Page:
3.2 Blue Line 4 (Hauptschule)

In this chapter, tasks from the first unit “Gateway NYC” of the Blue Line 4 textbook for the German Hauptschule will be evaluated. The tasks are numbered accordingly to the chart above.

Task 1

Abbildung in dieser Leseprobe nicht enthalten

This task is divided into a) and b). In a), students collect from their own memory what they already know about New York at first and in b) are encouraged to broaden the present knowledge by the help of new information given through short texts and pictures. In a), no new background information is given and the task gets 1 point for asking the students to collect information or assumptions about the city they already have. Considering the second criterion for the evaluation of the tasks, “initiation of reflection”, this assignment achieves 2 points. The pupils are asked to deal with their own personal guess about New York's places, events, sports and so on, but they are not challenged to think about it critically. Due to the fact that it is not possible in the framework of this empirical study to check if teachers discuss the students' gathered assumptions in classroom after performing the task, the initiation of reflection here cannot be fully guaranteed. Similarly, “awareness raising” can only reach 1 point by the reason of the students zooming in solely on their own idea of New York and not being instructed to e.g. exchange the own assumptions with a partner or checking if these are correct, as they may have internalised false information. The quality feature “authenticity” gets 2 points, because the individuality of students is taken into account, when asking for the very personal image of the city. As already touched upon above, however, it is not made clear in this task that the own ideas of New York should be considered as these and it is not suggested to reconsider them, which is dangerous, because they may be false or contain a highly stereotypical level of thinking. This subtask, therefore, has an overall result of 1.5 points.


1 „komplexe, meist situativ eingebettete und lebensweltlich orientierte Handlungsfertigkeit“ (Thaler 19).

2 „isolierte Einzelfertigkeiten“ (Thaler 19).

3 „Fähigkeit zur Dezentrierung egozentrischer bzw. ethnozentrischer Perspektiven“ (Volkmann 163).

4 „interkulturelle Handlungsfähigkeit“ (Ministerium für Schule und Weiterbildung des Landes NRW 8).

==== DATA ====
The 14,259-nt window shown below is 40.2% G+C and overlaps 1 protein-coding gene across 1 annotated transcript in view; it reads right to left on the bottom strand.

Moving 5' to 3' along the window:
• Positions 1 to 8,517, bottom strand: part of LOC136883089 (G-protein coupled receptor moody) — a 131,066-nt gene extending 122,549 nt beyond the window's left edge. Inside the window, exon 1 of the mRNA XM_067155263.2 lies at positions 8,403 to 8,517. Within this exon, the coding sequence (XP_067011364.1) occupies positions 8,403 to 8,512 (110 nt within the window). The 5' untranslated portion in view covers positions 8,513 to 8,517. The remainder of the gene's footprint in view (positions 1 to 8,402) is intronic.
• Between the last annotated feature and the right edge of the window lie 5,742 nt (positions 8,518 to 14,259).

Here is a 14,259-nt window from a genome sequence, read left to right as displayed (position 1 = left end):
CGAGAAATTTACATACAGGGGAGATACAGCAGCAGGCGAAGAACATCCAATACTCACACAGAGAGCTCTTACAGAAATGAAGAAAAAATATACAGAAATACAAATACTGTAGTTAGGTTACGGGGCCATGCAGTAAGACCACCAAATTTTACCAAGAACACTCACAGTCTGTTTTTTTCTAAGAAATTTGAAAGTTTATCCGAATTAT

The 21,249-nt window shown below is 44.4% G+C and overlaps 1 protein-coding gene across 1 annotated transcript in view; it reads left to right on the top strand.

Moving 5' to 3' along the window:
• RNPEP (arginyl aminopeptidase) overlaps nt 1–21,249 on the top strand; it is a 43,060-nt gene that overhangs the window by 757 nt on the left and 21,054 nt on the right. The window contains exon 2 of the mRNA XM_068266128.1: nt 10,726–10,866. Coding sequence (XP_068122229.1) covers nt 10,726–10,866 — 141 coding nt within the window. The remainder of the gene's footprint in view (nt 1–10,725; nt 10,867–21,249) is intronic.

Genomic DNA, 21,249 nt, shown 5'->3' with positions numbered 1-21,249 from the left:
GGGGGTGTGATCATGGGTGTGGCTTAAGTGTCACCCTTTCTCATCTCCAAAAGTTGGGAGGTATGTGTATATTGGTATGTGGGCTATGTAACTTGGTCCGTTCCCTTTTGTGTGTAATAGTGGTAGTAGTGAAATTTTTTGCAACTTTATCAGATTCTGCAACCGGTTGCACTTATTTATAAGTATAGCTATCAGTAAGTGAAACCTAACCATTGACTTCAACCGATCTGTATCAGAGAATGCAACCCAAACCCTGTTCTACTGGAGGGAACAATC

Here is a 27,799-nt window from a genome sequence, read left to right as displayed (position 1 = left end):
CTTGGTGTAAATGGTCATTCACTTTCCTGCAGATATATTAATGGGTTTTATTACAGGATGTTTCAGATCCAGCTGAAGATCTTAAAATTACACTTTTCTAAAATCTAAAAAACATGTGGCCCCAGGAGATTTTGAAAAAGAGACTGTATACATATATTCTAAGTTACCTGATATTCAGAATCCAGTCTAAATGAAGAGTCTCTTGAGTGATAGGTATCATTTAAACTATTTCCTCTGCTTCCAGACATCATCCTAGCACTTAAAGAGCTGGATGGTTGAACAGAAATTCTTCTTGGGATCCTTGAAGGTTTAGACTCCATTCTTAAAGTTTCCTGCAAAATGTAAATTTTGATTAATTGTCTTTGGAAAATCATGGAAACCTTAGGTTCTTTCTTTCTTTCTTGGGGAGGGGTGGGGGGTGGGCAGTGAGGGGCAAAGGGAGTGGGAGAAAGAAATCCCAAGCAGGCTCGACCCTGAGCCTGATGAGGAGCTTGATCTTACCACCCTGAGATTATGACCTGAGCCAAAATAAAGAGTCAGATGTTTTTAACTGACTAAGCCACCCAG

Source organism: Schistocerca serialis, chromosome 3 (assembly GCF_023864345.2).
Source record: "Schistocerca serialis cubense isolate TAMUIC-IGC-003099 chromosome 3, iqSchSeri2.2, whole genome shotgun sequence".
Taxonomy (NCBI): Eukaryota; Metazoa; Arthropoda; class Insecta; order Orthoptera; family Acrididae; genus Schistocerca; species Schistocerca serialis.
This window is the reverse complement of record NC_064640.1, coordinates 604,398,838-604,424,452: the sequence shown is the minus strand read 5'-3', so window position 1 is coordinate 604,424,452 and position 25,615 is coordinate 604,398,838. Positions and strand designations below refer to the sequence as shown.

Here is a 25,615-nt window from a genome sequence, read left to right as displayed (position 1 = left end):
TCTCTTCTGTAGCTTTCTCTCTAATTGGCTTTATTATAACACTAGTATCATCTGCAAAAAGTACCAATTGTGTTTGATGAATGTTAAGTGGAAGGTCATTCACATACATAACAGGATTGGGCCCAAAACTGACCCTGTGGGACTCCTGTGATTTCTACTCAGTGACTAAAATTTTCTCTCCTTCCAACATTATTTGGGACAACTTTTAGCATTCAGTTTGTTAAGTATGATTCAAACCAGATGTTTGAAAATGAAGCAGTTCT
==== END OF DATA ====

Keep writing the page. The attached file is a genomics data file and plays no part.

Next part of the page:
5 „Verständnis für andere kulturspezifische Denk- und Lebensweisen, Werte, Normen und Lebensbedingungen“ (Ministerium für Schule und Weiterbildung des Landes NRW 13).

6 „eigene Sichtweisen, Wertvorstellungen und gesellschaftliche Zusammenhänge mit denen anglophoner Kulturen tolerant und kritisch“ (Ministerium für Schule und Weiterbildung des Landes NRW 13).

7 relevante und soziokulturelle Themen und Inhalte englischsprachiger Kulturräume“ (Ministerium für Schule und Weiterbildung des Landes NRW 13).

8 „nationale und regionale Identität am Beispiel einer Region in Großbritannien oder den USA“ (Ministerium für Schule und Weiterbildung des Landes NRW 24).

9 „Schule in den USA - exemplarische Einblicke“ (Ministerium für Schule und Weiterbildung des Landes NRW 24).

10 „Fremdsprache als ein Mittel zur Verständigung in interkulturellen Begegnungen, in ausbildungstechnischen und beruflichen Zusammenhängen sowie zum Aufbau und zur Pflege persönlicher Kontakte“ (Ministerium für Schule und Weiterbildung des Landes NRW 33f.)

11 „Erweiterung von landeskundlichen Kenntnissen zu interkultureller Handlungskompetenz“ (Ministerium für Schule, Jugend und Kinder des Landes NRW 11).

12 „Verständnis für andere kulturspezifische Denk- und Lebensweisen, Werte, Normen und Lebensbedingungen“ (Ministerium für Schule, Jugend und Kinder des Landes NRW 11).

13 „eigene Sichtweisen, Wertvorstellungen und gesellschaftliche Zusammenhänge mit denen anglophoner Kulturen tolerant und kritisch“ (Ministerium für Schule, Jugend und Kinder des Landes NRW 11).

14 „Anforderungen am Ende der Sekundarstufe I“ (Ministerium für Schule, Jugend und Kinder des Landes NRW 14).

15 „wechselnden und miteinander verknüpften Kontexten“ (Ministerium für Schule, Jugend und Kinder des Landes NRW 19).

16 „Aspekte des schulischen Lernbetriebs in den USA“ (Ministerium für Schule, Jugend und Kinder des Landes NRW 21).

17 „nationale und regionale Identität am Beispiel einer Region in Großbritannien oder den USA, Migration als persönliches Schicksal, Einblicke in aktuelle kulturelle Ereignisse (u.a. Musik, Fernsehen)“ (Ministerium für Schule, Jugend und Kinder des Landes NRW 21).

18 „falsche Leitbilder und Klischees“ (Kieweg 9).

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Do tasks and exercises in English Foreign Language textbooks promote Intercultural Competence? An empirical study
University of Paderborn  (Institut für Anglistik und Amerikanistik)
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englisch, english, englisch didaktik, english didactic, english didactics, fachdidaktik, englisch fachdidaktik, bachelorarbeit, bachelor thesis, bachelor´s thesis, culture, cultural, multiculture, multicultural, intercultural, intercultural competence, intercultural competences, competence, competences, competent, schoolbook, textbook, schoolbook analysis, textbook analysis, new york, ny, task, tasks, exercise, exercises, efl, english as a foreign language, efl classroom, efl-classrooms, blue line, red line, realschule, hauptschule, hrsge, hrge, schoolbook task, schoolbook tasks, schoolbook exercise, schoolbook exercises, textbook exercise, textbook exercises, textbook comparison, schoolbook comparison, nyc, new york city, blue line 4, red line 4, intercultural learning, stereotype, stereotypes, cultural stereotypes, stereotypical, american, americans, usa, intercultural communicative competence, acceptance, tolerance, accepting, tolerating, tolerant, interculturality
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Anonymous, 2020, Do tasks and exercises in English Foreign Language textbooks promote Intercultural Competence? An empirical study, Munich, GRIN Verlag,